315 Sinnott Building
University of Manitoba
Phd, Environmental Studies, York University
M.A. Physical Education and Recreation, University of Alberta
BHOR, Outdoor Recreation, Parks and Tourism, Lakehead University
Geography of Culture and Environment
Geography of Culture and Inequality
My work examines the cultural politics of outdoor recreation, asking how the spheres of leisure and recreation form an integral part of our interactions with the social and physical world. Drawing from cultural geography, political ecology, environmental history, psychoanalysis, leisure studies and critical theory, I aim to highlight how recreational activities are a useful starting place for understanding our relationship to nature, including the consequences our ideas about what counts as nature (and how we should protect and use nature) has on the world around use. Recreation is also important because it has become central to how we express our identity, and leisure spending is a major driver of the economy. Over the past few years I have examined how the canoe became a Canadian national icon, tracing its path from indigenous vehicle to settler leisure activity and to national symbol. In this transformation, we can see many of the broader dynamics of Canadian colonialism - most specifically, the attempt to use indigenous crafts to claim belonging on settled land. My work shows how the rise of the canoe as a Canadian symbol was not inevitable or natural, but a result of a settler society attempting to overcome the dilemma of living on colonized land in a rapidly industrializing world. Thus, the canoe's closeness to both nature and “native” has been seen as the symbol of a nation that is more than slightly anxious about both its colonial and industrial circumstances.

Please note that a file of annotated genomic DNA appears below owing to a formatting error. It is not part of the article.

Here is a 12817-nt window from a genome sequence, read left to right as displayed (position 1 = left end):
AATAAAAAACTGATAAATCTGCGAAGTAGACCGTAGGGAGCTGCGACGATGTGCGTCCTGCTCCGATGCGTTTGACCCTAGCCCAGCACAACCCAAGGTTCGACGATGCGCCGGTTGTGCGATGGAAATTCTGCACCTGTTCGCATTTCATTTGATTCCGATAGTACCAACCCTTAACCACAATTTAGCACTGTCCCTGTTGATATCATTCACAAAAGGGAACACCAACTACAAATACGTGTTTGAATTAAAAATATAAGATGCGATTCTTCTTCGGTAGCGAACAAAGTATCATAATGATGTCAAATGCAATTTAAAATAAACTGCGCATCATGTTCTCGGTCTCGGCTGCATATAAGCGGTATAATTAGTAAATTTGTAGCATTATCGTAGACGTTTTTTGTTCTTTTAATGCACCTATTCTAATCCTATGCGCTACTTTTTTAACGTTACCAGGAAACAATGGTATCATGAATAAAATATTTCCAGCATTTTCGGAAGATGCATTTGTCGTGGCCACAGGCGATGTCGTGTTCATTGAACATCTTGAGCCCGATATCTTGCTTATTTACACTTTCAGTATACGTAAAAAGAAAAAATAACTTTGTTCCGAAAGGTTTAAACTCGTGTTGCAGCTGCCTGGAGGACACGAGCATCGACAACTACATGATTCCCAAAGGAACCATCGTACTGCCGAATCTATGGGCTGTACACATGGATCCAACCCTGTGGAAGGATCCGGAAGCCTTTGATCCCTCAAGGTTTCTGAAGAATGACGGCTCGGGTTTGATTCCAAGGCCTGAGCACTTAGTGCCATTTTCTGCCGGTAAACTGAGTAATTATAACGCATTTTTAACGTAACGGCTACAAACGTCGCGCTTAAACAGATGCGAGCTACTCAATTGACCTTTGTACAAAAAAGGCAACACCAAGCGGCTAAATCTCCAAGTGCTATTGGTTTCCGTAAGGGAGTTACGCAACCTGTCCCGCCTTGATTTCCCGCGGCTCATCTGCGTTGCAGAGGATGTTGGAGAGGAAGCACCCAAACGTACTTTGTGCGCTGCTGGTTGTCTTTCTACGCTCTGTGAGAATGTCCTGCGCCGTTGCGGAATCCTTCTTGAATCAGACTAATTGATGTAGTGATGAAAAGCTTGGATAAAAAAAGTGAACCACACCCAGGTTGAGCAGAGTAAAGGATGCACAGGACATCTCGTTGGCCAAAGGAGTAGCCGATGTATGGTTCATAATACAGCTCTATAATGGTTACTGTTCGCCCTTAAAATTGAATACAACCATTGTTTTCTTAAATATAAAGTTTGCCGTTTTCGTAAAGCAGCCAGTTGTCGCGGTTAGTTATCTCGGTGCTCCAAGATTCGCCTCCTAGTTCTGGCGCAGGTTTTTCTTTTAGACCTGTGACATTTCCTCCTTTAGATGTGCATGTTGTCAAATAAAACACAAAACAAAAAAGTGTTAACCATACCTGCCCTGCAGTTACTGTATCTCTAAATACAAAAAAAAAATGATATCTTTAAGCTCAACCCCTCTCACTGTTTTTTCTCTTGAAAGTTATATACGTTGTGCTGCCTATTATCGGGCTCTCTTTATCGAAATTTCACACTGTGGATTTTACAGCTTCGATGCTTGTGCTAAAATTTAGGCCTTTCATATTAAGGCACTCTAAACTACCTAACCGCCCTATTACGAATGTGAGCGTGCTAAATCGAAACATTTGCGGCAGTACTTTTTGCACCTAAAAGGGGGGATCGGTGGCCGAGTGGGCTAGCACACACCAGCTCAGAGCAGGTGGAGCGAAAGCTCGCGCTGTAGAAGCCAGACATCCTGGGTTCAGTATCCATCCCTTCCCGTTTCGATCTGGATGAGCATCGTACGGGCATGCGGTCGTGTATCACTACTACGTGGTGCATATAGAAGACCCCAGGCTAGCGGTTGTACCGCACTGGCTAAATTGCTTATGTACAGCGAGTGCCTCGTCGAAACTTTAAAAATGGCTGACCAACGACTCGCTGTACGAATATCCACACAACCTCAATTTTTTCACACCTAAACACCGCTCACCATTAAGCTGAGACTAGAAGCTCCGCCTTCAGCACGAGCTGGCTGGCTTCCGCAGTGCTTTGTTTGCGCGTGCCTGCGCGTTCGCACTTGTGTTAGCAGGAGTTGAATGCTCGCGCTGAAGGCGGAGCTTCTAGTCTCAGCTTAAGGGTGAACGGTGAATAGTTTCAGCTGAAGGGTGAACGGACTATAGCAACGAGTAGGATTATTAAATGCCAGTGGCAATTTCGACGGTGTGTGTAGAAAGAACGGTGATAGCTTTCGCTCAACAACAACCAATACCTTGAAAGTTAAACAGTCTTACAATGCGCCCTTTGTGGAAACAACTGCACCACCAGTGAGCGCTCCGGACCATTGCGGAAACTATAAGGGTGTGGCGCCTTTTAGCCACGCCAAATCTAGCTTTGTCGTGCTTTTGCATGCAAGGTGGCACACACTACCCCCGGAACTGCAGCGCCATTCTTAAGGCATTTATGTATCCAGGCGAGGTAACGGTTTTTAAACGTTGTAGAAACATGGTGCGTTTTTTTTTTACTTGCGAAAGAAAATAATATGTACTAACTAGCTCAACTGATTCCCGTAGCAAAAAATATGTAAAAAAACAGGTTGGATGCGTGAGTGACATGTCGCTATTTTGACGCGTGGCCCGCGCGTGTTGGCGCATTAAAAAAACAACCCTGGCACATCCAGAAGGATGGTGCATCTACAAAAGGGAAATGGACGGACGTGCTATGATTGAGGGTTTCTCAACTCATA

More recently, I am interested in the relationship between tourism, climate change and neoliberalism. This project looks to create a history of northern tourism in light of both the increasing effects of climate change in Northern Canada as well as the development of neoliberal, market-based economic solutions for northern communities. With a specific focus on Polar Bear tourism (as one of the first animals to be considered endangered due to climate change), I am investigating the rise of market-based environmentalism that use consumption practices (like ecotourism) for potential environmental benefits (like protecting polar bears).
The cultural politics of outdoor recreation
Neoliberalism, nature and environmental activism
Canadian identity, space and colonialism
Critical geographies of risk and nature
Gender, Race and Sexuality and nature
Canoe Nation: Nature, Race and the Making of a Canadian Icon. Vancouver: University of British Columbia Press, 2013.
““A Phantasy in White in a World that is Dead”: Grey Owl and the Whiteness of Surrogacy” in Laura Cameron, Audrey Kobayashi and Andrew Baldwin, Rethinking the Great White North: Race, Nature and the Historical Geographies of Whiteness in Canada, Vancouver: UBC. (2011)
“Recreational Activism: Nature, Politics and the Rise of Neoliberalism,” Leisure Studies, 30(4), 477-494. (2011).
Queer Ecologies: Sex, Nature, Politics, Desire. (edited with Catriona Mortimer-Sandilands) Bloomington: University of Indiana Press. (2010)